At issue in the district court case, Green v. County School Board of New Kent County, was whether the school board’s adoption of a freedom-of-choice plan for the purpose of desegregating a school system satisfied its responsibility to achieve a racially nondiscriminatory school system in accordance with Brown v. Board of Education (1954).
The U.S. District Court ruled against the NAACP in 1966, as did the Fourth Circuit Court of Appeals. Both courts ruled that the hastily developed freedom-of-choice plan, issued in August 1965 by the New Kent School Board, satisfied the requirement that it begin integrating the county’s schools.
After their loss in the Fourth Circuit Court of Appeals, the NAACP chose to take the Green case to the U.S. Supreme Court. In October 1967, NAACP attorneys argued that the county school board’s freedom-of-choice plan illegally placed the burden of integrating the county’s schools on African Americans themselves. They also argued that the county sought to maintain a biracial school system by busing some black students up to 20 miles to the all-black George W. Watkins School, though the predominantly white New Kent School was much closer.
In Green, the Supreme Court evaluated the effectiveness of the New Kent County Board’s freedom of choice plan in achieving a racially nondiscriminatory school system as required under Brown. The U.S. Supreme Court reasoned that when the board relied on a freedom-of-choice plan to promote the conversion of a segregated school system to a nonracial system, it was not objectionable. However, if there were more viable and effective ways to convert to a nonracial system, the Court ruled that a freedom-of-choice plan was unacceptable.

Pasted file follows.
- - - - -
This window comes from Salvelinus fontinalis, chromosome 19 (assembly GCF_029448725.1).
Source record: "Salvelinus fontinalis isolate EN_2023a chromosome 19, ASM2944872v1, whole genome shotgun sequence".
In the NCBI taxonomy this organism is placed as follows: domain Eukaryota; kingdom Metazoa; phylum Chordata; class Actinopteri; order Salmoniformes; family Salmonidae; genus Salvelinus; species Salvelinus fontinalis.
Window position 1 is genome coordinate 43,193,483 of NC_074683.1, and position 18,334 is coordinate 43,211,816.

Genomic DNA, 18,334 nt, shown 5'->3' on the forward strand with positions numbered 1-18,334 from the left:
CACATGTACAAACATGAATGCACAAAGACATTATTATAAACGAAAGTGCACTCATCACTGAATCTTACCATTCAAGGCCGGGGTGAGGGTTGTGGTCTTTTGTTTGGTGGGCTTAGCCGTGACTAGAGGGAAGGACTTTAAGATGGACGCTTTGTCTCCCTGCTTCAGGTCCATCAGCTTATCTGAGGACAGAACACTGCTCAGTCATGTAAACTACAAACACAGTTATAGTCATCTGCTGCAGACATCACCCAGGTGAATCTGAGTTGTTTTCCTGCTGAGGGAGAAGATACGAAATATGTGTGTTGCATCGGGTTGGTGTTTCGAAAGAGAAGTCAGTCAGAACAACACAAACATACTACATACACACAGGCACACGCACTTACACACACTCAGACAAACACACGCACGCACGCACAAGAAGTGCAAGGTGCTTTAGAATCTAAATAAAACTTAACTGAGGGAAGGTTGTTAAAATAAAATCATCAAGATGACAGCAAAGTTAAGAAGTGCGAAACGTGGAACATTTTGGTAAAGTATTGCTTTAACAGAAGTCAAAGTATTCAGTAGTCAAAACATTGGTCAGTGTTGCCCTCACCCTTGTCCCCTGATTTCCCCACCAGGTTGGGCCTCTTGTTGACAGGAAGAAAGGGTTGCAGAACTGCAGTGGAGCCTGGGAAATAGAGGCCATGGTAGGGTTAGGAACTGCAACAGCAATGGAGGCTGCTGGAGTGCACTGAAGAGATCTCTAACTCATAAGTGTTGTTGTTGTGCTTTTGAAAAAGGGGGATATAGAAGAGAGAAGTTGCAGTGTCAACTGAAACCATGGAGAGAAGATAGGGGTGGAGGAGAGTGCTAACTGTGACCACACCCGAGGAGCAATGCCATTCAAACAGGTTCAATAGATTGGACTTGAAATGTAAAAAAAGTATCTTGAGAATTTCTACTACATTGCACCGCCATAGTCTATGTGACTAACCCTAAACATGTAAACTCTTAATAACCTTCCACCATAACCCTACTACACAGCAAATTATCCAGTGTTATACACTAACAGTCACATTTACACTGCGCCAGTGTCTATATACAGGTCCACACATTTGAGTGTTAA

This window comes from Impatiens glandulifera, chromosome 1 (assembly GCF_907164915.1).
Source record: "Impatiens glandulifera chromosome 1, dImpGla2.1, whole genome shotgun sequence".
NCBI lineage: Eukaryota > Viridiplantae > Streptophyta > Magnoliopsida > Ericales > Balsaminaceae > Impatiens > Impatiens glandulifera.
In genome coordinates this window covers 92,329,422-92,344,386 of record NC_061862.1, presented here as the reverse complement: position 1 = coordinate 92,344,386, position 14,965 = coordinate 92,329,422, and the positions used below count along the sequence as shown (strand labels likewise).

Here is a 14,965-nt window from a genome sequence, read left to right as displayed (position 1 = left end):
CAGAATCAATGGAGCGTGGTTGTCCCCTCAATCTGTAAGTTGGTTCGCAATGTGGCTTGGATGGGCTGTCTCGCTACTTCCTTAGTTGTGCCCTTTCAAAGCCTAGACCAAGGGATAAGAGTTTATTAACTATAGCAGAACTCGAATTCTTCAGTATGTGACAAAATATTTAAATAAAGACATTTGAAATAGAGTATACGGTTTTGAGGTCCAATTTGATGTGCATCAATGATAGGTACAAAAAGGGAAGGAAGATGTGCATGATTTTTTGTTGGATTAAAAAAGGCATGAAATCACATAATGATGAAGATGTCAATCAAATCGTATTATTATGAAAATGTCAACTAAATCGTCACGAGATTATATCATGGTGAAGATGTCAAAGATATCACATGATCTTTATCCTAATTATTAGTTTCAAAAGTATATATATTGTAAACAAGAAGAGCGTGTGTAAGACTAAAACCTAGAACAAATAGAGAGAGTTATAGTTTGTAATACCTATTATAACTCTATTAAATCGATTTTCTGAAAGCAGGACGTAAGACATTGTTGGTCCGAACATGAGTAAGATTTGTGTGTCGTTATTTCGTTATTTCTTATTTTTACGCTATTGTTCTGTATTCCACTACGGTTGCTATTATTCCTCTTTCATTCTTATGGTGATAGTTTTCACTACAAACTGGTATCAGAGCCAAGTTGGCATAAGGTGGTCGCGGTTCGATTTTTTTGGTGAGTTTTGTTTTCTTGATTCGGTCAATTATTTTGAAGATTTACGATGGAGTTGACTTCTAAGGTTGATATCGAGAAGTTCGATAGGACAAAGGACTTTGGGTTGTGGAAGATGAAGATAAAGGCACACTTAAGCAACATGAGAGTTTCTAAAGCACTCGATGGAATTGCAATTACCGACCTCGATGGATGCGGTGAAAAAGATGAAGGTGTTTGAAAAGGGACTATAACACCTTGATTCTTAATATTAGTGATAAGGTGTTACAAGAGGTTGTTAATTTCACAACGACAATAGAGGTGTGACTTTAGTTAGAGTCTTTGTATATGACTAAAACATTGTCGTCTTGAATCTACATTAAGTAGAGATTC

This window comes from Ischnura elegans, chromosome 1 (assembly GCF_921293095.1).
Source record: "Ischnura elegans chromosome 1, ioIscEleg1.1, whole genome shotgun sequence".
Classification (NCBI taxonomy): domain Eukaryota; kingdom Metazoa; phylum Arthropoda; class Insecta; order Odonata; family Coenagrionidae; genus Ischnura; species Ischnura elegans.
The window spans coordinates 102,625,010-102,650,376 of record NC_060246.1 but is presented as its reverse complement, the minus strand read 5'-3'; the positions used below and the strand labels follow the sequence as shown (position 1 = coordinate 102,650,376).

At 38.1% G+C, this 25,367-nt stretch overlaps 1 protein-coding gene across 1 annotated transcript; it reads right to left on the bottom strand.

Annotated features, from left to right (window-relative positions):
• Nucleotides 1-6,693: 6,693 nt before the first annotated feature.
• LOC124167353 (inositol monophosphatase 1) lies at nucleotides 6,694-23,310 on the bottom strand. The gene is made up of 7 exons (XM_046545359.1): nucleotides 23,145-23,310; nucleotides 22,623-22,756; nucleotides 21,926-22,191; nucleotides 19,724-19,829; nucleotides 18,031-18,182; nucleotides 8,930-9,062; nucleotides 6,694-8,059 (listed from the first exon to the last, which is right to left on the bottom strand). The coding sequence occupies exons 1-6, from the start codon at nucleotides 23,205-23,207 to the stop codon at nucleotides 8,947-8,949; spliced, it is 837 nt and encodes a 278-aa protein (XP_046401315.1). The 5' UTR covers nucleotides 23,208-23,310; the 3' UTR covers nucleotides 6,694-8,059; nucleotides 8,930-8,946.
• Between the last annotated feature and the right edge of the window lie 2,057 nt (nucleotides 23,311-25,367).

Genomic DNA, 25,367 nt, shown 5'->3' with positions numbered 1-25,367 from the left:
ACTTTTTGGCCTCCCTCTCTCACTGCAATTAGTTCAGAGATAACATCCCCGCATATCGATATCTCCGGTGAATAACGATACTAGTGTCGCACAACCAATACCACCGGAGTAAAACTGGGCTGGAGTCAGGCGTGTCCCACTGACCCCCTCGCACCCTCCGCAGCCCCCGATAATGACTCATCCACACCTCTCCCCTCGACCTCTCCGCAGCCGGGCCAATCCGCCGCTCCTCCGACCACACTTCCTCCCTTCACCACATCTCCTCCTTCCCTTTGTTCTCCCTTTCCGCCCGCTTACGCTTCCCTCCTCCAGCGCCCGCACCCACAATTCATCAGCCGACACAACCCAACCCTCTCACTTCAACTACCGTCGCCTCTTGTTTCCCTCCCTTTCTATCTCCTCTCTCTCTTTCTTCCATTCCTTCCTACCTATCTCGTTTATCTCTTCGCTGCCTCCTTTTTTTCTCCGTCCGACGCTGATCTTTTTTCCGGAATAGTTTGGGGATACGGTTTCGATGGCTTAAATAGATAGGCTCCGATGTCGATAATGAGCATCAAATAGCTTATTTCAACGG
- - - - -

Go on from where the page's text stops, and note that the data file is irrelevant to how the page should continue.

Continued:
In short, the Court held that the separate “White” and “Negro” school system in New Kent County matched the pattern of segregation that Brown I (1954) and Brown II (1955) found unconstitutional. [Following the landmark Supreme Court decision in Brown I that declared “separate but equal” unconstitutional, the Brown II decision placed responsibility for how to desegregate schools “with all deliberate speed” on local school authorities.] The Supreme Court pointed out that New Kent County’s dual system, having two separate, segregated schools, was a reflection of the student bodies at the two schools, and of every aspect of their operations, including transportation, faculty, facilities, and extracurricular activities.